Australia aims to become 'top 10' defence exporter

Australia aims to become 'top 10' defence exporter

Australia aims to become 'top 10' defence exporter

Australia now exports A$1.5-2.5 billion worth of defense equipment a year.

Prime Minister Malcolm Turnbull will unveil in Sydney today a defence exports strategy to open up new markets and build a globally competitive defence industry.

The plan identifies the United States, the United Kingdom, Canada and New Zealand as the highest priority export markets - due to Australia's close relationship with these countries.

Australia now is ranked 20th in arms exports with a 0.3 percent share of the global market, according to a widely-cited 2017 report from the Stockholm International Peace Research Institute.

Trade Minister Steve Ciobo said his government was not concerned that exported arms could be turned against Australia.

Chris Jenkins, CEO of Thales Australia, which makes the Bushmaster, attended Mr Turnbull's press conference on Monday and thanked the prime minister for his "unprecedented support".

The aim of boosting Australia into the top 10 defense exporters was "very realistic", Pyne said. "We do not see Russian Federation or China as posing a military threat to Australia", Bishop told Sky News television commenting on the new US National Defense Strategy unveiled by Pentagon Chief James Mattis recently, according to which Russian Federation and China are undermining the existing world order threatening the United States.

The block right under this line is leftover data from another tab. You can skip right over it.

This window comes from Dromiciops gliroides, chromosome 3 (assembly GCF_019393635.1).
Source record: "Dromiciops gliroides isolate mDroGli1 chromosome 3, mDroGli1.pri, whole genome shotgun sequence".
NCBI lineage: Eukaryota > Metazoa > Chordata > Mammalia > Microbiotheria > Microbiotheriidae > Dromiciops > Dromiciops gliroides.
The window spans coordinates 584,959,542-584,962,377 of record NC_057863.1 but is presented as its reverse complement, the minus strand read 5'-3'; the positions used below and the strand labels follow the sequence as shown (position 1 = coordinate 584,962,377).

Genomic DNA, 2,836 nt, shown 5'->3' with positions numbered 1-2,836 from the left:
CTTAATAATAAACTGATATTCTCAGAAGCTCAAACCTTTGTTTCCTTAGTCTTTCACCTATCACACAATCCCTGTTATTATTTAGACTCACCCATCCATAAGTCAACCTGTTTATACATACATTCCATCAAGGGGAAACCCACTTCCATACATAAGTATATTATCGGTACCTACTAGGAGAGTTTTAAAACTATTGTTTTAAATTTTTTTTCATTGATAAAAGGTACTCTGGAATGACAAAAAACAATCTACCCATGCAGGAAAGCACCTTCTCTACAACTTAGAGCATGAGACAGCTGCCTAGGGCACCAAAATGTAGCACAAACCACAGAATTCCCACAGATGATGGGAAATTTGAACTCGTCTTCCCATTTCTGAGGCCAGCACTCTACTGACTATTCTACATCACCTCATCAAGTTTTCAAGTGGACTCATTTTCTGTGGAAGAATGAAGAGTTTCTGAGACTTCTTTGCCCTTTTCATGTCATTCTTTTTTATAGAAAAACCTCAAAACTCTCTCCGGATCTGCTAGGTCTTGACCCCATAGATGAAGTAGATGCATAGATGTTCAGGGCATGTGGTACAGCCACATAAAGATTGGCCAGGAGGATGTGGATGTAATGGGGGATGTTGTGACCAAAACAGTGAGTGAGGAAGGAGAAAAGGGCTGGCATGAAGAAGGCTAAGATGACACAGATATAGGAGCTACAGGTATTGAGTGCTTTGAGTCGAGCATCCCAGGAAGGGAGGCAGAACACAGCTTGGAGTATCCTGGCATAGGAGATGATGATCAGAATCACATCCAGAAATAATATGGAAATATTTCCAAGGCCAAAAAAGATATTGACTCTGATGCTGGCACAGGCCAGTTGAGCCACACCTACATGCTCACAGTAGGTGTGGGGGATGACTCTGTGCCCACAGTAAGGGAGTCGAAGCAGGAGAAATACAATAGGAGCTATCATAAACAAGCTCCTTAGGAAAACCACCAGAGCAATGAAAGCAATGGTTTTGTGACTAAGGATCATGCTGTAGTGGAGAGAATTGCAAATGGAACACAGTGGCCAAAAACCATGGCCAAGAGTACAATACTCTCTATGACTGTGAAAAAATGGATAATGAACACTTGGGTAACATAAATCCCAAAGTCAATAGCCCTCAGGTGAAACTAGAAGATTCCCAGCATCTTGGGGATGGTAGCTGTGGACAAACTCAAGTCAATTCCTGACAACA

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The local opposition has also questioned the move, with infrastructure spokesman Anthony Albanese querying in The Guardian why the government was happy to back advanced defence manufacturing after it withdrew support for the vehicle industry.

He said defence industry was "important" but accused the Turnbull Government for neglecting other kinds of advanced manufacturing in the automotive and renewable energy industries.

Mr Turnbull said the strategy was ensuring maximum opportunity for Australian jobs, technology and innovation.

However, Mr Turnbull said nations could not forgo defence spending because the "price of liberty is eternal vigilance".

The government will spend $20 million a year to support the strategy: helping to identify export opportunities, making sure products are export-ready, and opening doors for Australian industry overseas.

"What we are looking for are countries where we have got a strong human rights track record and, of course, have safeguards in place", he told the Nine Network.

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